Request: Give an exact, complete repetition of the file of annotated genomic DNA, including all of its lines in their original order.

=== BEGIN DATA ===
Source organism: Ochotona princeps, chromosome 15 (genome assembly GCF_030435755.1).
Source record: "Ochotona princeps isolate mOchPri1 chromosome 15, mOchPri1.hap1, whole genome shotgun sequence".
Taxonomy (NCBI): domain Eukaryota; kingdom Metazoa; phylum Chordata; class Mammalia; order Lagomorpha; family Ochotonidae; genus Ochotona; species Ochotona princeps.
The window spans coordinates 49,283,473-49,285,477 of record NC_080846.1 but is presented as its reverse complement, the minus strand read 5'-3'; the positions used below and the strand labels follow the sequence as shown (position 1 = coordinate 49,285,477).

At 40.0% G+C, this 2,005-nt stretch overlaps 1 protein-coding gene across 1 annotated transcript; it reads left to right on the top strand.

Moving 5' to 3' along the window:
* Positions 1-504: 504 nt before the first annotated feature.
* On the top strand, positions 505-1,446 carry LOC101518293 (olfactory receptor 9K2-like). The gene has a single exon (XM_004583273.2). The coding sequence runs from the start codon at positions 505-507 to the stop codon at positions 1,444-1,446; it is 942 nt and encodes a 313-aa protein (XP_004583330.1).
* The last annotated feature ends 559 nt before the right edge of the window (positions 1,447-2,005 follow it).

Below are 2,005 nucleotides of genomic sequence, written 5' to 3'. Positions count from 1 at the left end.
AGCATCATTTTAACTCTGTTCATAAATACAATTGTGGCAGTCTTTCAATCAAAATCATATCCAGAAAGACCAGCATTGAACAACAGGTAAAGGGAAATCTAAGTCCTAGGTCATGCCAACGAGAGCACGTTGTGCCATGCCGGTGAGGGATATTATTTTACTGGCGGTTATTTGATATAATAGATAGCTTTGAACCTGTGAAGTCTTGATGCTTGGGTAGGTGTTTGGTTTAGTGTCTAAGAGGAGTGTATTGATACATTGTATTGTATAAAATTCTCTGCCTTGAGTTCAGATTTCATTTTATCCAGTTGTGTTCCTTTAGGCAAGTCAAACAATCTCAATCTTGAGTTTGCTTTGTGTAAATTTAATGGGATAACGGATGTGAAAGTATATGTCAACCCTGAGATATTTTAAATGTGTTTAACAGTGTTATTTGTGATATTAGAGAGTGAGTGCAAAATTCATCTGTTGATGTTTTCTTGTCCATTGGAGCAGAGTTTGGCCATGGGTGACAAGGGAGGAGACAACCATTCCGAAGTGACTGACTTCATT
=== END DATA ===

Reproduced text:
Source organism: Ochotona princeps, chromosome 15 (genome assembly GCF_030435755.1).
Source record: "Ochotona princeps isolate mOchPri1 chromosome 15, mOchPri1.hap1, whole genome shotgun sequence".
Taxonomy (NCBI): domain Eukaryota; kingdom Metazoa; phylum Chordata; class Mammalia; order Lagomorpha; family Ochotonidae; genus Ochotona; species Ochotona princeps.
The window spans coordinates 49,283,473-49,285,477 of record NC_080846.1 but is presented as its reverse complement, the minus strand read 5'-3'; the positions used below and the strand labels follow the sequence as shown (position 1 = coordinate 49,285,477).

At 40.0% G+C, this 2,005-nt stretch overlaps 1 protein-coding gene across 1 annotated transcript; it reads left to right on the top strand.

Moving 5' to 3' along the window:
* Positions 1-504: 504 nt before the first annotated feature.
* On the top strand, positions 505-1,446 carry LOC101518293 (olfactory receptor 9K2-like). The gene has a single exon (XM_004583273.2). The coding sequence runs from the start codon at positions 505-507 to the stop codon at positions 1,444-1,446; it is 942 nt and encodes a 313-aa protein (XP_004583330.1).
* The last annotated feature ends 559 nt before the right edge of the window (positions 1,447-2,005 follow it).

Below are 2,005 nucleotides of genomic sequence, written 5' to 3'. Positions count from 1 at the left end.
AGCATCATTTTAACTCTGTTCATAAATACAATTGTGGCAGTCTTTCAATCAAAATCATATCCAGAAAGACCAGCATTGAACAACAGGTAAAGGGAAATCTAAGTCCTAGGTCATGCCAACGAGAGCACGTTGTGCCATGCCGGTGAGGGATATTATTTTACTGGCGGTTATTTGATATAATAGATAGCTTTGAACCTGTGAAGTCTTGATGCTTGGGTAGGTGTTTGGTTTAGTGTCTAAGAGGAGTGTATTGATACATTGTATTGTATAAAATTCTCTGCCTTGAGTTCAGATTTCATTTTATCCAGTTGTGTTCCTTTAGGCAAGTCAAACAATCTCAATCTTGAGTTTGCTTTGTGTAAATTTAATGGGATAACGGATGTGAAAGTATATGTCAACCCTGAGATATTTTAAATGTGTTTAACAGTGTTATTTGTGATATTAGAGAGTGAGTGCAAAATTCATCTGTTGATGTTTTCTTGTCCATTGGAGCAGAGTTTGGCCATGGGTGACAAGGGAGGAGACAACCATTCCGAAGTGACTGACTTCATT